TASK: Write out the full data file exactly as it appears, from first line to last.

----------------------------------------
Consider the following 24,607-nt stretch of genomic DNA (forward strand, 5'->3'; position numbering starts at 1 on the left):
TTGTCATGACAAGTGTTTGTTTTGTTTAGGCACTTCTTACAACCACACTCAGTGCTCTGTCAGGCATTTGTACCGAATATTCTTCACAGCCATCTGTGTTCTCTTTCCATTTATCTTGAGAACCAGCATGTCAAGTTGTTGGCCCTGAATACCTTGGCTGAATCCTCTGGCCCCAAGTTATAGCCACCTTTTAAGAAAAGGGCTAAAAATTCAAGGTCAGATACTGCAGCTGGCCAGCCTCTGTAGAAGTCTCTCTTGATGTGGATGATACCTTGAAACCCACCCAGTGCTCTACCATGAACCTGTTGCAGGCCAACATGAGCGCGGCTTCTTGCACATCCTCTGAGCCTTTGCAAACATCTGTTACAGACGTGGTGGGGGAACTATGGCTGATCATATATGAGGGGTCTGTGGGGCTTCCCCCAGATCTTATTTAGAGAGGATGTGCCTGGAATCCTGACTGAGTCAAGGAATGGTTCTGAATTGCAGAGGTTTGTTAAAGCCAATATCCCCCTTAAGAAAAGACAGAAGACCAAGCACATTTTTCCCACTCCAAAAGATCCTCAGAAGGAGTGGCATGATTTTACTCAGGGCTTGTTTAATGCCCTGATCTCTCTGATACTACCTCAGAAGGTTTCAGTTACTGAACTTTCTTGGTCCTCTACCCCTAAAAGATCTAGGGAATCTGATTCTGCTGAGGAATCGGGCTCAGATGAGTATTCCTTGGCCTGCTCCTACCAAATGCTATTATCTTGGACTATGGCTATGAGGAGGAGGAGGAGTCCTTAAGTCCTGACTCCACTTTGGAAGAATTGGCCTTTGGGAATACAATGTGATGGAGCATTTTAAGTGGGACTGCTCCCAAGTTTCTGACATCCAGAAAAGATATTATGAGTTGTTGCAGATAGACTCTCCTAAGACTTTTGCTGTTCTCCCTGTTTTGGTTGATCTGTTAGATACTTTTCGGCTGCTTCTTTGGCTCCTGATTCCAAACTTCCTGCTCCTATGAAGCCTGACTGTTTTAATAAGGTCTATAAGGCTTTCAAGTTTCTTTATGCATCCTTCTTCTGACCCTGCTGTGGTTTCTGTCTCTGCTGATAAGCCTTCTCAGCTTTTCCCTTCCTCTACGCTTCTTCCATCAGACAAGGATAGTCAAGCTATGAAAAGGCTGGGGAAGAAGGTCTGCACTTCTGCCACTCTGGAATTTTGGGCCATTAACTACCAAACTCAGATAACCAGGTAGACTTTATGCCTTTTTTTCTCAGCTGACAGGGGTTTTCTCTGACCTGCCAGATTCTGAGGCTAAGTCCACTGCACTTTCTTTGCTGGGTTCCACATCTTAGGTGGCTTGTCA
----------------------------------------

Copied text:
Consider the following 24,607-nt stretch of genomic DNA (forward strand, 5'->3'; position numbering starts at 1 on the left):
TTGTCATGACAAGTGTTTGTTTTGTTTAGGCACTTCTTACAACCACACTCAGTGCTCTGTCAGGCATTTGTACCGAATATTCTTCACAGCCATCTGTGTTCTCTTTCCATTTATCTTGAGAACCAGCATGTCAAGTTGTTGGCCCTGAATACCTTGGCTGAATCCTCTGGCCCCAAGTTATAGCCACCTTTTAAGAAAAGGGCTAAAAATTCAAGGTCAGATACTGCAGCTGGCCAGCCTCTGTAGAAGTCTCTCTTGATGTGGATGATACCTTGAAACCCACCCAGTGCTCTACCATGAACCTGTTGCAGGCCAACATGAGCGCGGCTTCTTGCACATCCTCTGAGCCTTTGCAAACATCTGTTACAGACGTGGTGGGGGAACTATGGCTGATCATATATGAGGGGTCTGTGGGGCTTCCCCCAGATCTTATTTAGAGAGGATGTGCCTGGAATCCTGACTGAGTCAAGGAATGGTTCTGAATTGCAGAGGTTTGTTAAAGCCAATATCCCCCTTAAGAAAAGACAGAAGACCAAGCACATTTTTCCCACTCCAAAAGATCCTCAGAAGGAGTGGCATGATTTTACTCAGGGCTTGTTTAATGCCCTGATCTCTCTGATACTACCTCAGAAGGTTTCAGTTACTGAACTTTCTTGGTCCTCTACCCCTAAAAGATCTAGGGAATCTGATTCTGCTGAGGAATCGGGCTCAGATGAGTATTCCTTGGCCTGCTCCTACCAAATGCTATTATCTTGGACTATGGCTATGAGGAGGAGGAGGAGTCCTTAAGTCCTGACTCCACTTTGGAAGAATTGGCCTTTGGGAATACAATGTGATGGAGCATTTTAAGTGGGACTGCTCCCAAGTTTCTGACATCCAGAAAAGATATTATGAGTTGTTGCAGATAGACTCTCCTAAGACTTTTGCTGTTCTCCCTGTTTTGGTTGATCTGTTAGATACTTTTCGGCTGCTTCTTTGGCTCCTGATTCCAAACTTCCTGCTCCTATGAAGCCTGACTGTTTTAATAAGGTCTATAAGGCTTTCAAGTTTCTTTATGCATCCTTCTTCTGACCCTGCTGTGGTTTCTGTCTCTGCTGATAAGCCTTCTCAGCTTTTCCCTTCCTCTACGCTTCTTCCATCAGACAAGGATAGTCAAGCTATGAAAAGGCTGGGGAAGAAGGTCTGCACTTCTGCCACTCTGGAATTTTGGGCCATTAACTACCAAACTCAGATAACCAGGTAGACTTTATGCCTTTTTTTCTCAGCTGACAGGGGTTTTCTCTGACCTGCCAGATTCTGAGGCTAAGTCCACTGCACTTTCTTTGCTGGGTTCCACATCTTAGGTGGCTTGTCA